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  • Writer's pictureGary Moller

Strong Feet - Happy Feet!

Updated: Feb 17

Strong Feet depend on what is done from Birth

I grew up in a little town called Putaruru. Like all small towns during the 1950's it was in the middle of nowhere. It's only claim to fame was that it had eight sawmills operating in the district, clear-felling the native forests. None is left today. Like most families we had only the barest essentials.

The photo to the left of my younger sister, Lorraine, and I pretty much sums things up.

Our feet were always bare, even during the freezing Winters. All clothes were handed down from the older child to the younger one. Although I do recall having a pair of shiny Sunday School Shoes, they were the most uncomfortable of things and hardly ever worn.

You have to be impressed with my 'Dungaree' outfit which Mum cut and sewed from some old corduroy. There was no such thing as fashion back then. Not for us anyway!

I later became adept at knitting, since everything was recycled, including old woollen jumpers. I could even darn a worn out sock. Actually, you could say that nothing really wore out back then.

In many ways it was an idyllic childhood, despite having so little. Sure, there were some really tough and unpleasant things to deal with, but we sure had freedom. Putaruru was a rough-and-tough timber town back then. What we call bullying nowadays was the norm. We had to fend for ourselves. That's what brothers and sisters were good for. There was no running to Mummy and Daddy. The consequences were worse!

We spent endless hours exploring the farms, forests, streams and ponds that surrounded Putaruru. We did so barefoot. Boy, did I have strong feet! We all did. And I still do to this day.

If it were not for being endowed with such strong feet my bothers and sisters would not have had nearly the active lives as we have, nor would we as actively engaged in life like we are today.

I thank my Mother and my Father for this. I do so over and over again.


Thankyou, Mum and Dad, for giving us strong feet to carry us through life!


Here is Baby Gordon, just weeks old. He is the next generation of the Mollers. Such a lovely Stretch and Grow and in the right colour for a boy! Now, take a close look at Gordon's tiny toes.

Baby Gordon in his Stretch and Grow outfit

Oh dear - his toes are horribly cramped and scrunched!

Baby Gordon in his Stretch and Grow outfit showing cramped toes

Poor wee feet!

Baby Gordon in his Stretch and Grow outfit - poor feet!

His Stretch and Grow does fit but look at the horrific damage being done to his feet!

Baby bones are malleable cartilage

Baby Gordon's limbs, including feet, are flexible, malleable cartilage that will gradually morph into strong bones, supported by equally strong tendons and ligaments. It is during these early months and years that his little frame decides how it is structured. His soft bones respond to the pressures from outside and form accordingly.

If the toes are cramped, this is how they will be as the cartilage becomes calcified bone. Instead of being long, wide and immensely strong, cramped feet will be short, weak and narrow. Bones are the pulleys and levers for tendons which are activated by muscles. The power and stability of the muscles are permanently compromised if the bones of the feet are unable to form as Mother Nature intended.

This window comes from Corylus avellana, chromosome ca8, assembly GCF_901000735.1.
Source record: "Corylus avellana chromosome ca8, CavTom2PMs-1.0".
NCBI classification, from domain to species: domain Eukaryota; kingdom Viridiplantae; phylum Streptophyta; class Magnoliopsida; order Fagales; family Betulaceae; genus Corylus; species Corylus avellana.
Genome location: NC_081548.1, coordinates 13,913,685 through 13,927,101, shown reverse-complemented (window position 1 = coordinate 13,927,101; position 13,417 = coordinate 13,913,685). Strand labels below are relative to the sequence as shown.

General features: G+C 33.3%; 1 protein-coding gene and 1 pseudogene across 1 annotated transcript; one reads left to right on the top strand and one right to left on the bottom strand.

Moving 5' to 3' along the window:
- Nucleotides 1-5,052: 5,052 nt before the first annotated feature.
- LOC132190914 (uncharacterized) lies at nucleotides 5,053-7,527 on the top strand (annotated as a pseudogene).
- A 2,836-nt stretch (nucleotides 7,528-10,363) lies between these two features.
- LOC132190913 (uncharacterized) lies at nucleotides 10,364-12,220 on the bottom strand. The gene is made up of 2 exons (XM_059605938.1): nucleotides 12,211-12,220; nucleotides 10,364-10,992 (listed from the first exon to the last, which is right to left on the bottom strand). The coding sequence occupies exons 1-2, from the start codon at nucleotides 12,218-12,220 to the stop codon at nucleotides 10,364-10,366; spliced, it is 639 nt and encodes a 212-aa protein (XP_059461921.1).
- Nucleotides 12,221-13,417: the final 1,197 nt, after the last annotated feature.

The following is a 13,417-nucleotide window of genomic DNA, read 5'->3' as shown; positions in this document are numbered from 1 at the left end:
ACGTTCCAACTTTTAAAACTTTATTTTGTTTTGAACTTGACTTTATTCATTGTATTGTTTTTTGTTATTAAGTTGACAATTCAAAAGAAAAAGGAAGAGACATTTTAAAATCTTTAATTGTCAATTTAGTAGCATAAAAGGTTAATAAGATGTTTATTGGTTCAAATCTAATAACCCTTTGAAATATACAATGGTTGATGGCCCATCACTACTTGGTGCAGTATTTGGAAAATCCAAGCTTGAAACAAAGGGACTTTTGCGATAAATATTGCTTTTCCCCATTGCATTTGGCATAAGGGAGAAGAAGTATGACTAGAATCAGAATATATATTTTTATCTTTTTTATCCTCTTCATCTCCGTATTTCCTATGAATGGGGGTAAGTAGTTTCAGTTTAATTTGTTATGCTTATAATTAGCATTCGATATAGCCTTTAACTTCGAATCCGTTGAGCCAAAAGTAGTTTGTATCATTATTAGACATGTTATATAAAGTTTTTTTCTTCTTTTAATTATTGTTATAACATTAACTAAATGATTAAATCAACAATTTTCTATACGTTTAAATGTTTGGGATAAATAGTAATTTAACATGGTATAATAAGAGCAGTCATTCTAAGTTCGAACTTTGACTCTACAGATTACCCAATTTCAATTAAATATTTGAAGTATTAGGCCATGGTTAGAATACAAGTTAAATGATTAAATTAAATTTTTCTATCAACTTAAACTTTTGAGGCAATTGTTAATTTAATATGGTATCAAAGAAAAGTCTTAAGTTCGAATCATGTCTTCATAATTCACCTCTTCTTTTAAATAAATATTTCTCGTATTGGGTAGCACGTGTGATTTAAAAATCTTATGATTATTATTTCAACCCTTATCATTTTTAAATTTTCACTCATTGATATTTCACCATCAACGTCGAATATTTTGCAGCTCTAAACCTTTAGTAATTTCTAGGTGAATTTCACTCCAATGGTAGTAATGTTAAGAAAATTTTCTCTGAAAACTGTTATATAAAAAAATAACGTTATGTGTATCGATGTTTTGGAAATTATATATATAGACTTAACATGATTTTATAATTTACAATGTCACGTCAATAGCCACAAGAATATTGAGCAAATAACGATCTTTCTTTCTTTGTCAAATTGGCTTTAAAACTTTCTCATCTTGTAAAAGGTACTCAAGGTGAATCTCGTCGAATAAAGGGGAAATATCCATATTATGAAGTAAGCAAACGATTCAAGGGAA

You will gather that I have a dislike of the Stretch and Grow for babies. You are correct. Every Stretch and Grow that clothed any of my four children ended up having their feet cut out! I recommend that you do the same for your child.

Here is Baby Gordon with a design solution that has Grandad Gary much happier than before. Thank you, Mary-Ann and Paul!

Baby Gordon with happy feet

"But he will have cold feet", you say

Yes, he will, and that is the way Nature intends. Let me explain.

Internal core temperature is about 37.4 degrees Celsius. We maintain this as a constant by reducing blood flow to the periphery when it is cold, while increasing flow when it is warm. Babies have a relatively thick layer of fat just under the skin. It is a very good insulator, but means the skin will usually feel cool to the touch. Babies have a very high metabolism which means they generate a lot of heat compared to an adult. It is therefore rare for a baby to get cold.

Babies are not as effective as an adult at dissipating excess heat, but better at retaining heat. This is why there are few reports of babies dying from cold while in their cribs. They do die from overheating. Too much clothing, too much bedding and too much heating. Overheating is a possible factor in cot deaths and febrile convulsions.

The main vectors for a baby to dissipate excess heat is via the head, the arms and the legs. Sure, cover the head when the air is cold but leave the feet and hands bare - unless the conditions are freezing - of course!

Baby will then be able to regulate core body temperature by shunting blood to and from the exposed skin, as and how much it may be required to maintain a healthy 37.5 degrees.

Baby's toes should always be several degrees cooler than core temperature (37.4).

If Baby's hands and feet feel warm to the touch, instead of feeling cool or neutral, then Baby is overheating and needs to have some clothing removed. A parent does Baby no favours by allowing him or her to overheat!

Happy Baby Gordon

Happy feet - happy Baby!


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